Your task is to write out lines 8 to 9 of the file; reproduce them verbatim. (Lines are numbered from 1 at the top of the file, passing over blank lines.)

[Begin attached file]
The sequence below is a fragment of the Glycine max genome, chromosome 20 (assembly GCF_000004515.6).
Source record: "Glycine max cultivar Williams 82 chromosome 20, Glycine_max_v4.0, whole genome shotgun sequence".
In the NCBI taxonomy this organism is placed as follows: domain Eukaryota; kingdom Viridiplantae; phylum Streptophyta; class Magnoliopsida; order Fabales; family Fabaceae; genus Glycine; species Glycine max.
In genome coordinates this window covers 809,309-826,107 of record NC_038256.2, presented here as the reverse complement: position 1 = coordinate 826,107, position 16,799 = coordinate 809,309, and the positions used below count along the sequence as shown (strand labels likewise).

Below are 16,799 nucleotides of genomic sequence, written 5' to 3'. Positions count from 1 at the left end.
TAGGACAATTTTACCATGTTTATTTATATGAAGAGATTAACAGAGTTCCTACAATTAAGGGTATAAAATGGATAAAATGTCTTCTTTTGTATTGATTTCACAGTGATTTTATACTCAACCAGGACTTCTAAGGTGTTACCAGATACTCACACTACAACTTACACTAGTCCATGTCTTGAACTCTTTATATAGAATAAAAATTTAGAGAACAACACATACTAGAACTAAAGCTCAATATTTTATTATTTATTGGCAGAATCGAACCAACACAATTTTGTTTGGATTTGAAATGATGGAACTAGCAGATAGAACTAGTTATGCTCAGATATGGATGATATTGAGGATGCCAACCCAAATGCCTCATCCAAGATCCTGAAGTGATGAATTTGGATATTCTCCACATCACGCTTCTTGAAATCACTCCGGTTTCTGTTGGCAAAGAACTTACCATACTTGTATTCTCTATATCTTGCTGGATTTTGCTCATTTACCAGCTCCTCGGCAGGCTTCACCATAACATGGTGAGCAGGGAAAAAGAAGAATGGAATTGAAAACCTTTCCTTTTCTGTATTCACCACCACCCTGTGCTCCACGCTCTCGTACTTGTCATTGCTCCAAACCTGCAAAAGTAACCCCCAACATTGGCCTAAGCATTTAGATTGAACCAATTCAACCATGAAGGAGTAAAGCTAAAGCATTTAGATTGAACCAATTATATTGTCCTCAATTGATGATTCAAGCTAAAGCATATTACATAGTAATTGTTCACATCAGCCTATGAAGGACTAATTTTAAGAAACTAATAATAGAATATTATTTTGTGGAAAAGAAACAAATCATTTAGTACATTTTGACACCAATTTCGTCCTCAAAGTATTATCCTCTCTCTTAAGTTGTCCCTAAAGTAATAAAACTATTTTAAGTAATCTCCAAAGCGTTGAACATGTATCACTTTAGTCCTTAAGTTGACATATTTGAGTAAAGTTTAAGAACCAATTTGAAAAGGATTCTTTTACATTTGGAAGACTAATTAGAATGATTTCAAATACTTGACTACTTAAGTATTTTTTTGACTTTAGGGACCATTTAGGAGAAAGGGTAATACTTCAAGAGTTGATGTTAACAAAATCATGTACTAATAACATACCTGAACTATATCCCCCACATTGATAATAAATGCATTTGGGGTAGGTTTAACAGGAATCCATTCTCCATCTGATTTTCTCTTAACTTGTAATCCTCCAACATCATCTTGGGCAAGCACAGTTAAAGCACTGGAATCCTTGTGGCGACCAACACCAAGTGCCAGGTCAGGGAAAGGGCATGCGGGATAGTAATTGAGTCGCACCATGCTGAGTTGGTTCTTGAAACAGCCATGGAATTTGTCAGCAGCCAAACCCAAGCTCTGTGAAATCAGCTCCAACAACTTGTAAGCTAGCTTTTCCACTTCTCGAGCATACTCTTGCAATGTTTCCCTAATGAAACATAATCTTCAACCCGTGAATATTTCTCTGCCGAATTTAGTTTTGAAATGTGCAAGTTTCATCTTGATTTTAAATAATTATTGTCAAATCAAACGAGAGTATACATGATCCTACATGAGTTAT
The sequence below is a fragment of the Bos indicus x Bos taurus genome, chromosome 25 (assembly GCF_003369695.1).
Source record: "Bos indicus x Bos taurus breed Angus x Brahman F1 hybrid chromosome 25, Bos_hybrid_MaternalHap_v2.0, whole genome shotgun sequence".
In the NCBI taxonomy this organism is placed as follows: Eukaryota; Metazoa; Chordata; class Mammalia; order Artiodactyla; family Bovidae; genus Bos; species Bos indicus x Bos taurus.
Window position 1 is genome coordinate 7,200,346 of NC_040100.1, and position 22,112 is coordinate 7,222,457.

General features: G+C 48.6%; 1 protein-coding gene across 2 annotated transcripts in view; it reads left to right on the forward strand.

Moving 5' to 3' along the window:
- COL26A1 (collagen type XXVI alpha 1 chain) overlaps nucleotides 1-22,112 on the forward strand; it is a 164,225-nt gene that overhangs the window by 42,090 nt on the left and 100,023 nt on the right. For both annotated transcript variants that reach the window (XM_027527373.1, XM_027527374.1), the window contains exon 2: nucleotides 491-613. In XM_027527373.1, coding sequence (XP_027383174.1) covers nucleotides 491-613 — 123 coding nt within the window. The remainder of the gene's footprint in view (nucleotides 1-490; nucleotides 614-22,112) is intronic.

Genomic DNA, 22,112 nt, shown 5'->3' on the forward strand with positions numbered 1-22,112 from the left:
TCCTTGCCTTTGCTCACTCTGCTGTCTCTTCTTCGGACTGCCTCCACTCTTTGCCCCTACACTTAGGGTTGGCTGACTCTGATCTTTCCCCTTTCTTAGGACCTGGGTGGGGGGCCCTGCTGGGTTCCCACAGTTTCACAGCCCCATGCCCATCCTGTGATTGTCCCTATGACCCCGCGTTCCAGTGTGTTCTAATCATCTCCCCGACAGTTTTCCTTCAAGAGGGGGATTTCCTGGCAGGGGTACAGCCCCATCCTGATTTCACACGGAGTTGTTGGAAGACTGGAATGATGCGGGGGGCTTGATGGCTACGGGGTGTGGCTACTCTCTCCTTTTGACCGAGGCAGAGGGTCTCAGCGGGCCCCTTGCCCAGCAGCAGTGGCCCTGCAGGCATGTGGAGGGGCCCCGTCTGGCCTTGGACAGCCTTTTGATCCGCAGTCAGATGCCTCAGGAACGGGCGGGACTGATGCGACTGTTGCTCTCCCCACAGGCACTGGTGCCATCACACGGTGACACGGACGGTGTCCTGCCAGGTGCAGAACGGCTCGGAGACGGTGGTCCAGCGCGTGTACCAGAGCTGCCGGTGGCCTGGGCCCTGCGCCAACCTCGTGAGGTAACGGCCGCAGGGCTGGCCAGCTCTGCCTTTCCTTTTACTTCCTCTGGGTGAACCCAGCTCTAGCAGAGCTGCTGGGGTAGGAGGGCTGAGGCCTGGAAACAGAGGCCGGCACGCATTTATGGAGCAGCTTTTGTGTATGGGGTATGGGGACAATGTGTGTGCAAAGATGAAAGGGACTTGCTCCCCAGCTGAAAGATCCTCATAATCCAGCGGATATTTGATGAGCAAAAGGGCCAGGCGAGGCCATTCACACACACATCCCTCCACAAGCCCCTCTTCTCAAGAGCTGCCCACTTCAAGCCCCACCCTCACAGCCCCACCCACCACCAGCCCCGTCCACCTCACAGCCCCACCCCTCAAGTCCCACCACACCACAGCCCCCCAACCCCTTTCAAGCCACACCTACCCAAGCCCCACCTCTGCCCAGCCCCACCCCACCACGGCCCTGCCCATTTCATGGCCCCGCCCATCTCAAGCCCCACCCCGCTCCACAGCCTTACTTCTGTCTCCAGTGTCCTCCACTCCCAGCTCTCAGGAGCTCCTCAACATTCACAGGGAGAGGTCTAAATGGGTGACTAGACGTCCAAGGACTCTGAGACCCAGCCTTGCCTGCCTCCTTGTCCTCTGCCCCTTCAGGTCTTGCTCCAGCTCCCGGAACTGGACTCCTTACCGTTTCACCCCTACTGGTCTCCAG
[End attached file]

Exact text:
Source record: "Bos indicus x Bos taurus breed Angus x Brahman F1 hybrid chromosome 25, Bos_hybrid_MaternalHap_v2.0, whole genome shotgun sequence".
In the NCBI taxonomy this organism is placed as follows: Eukaryota; Metazoa; Chordata; class Mammalia; order Artiodactyla; family Bovidae; genus Bos; species Bos indicus x Bos taurus.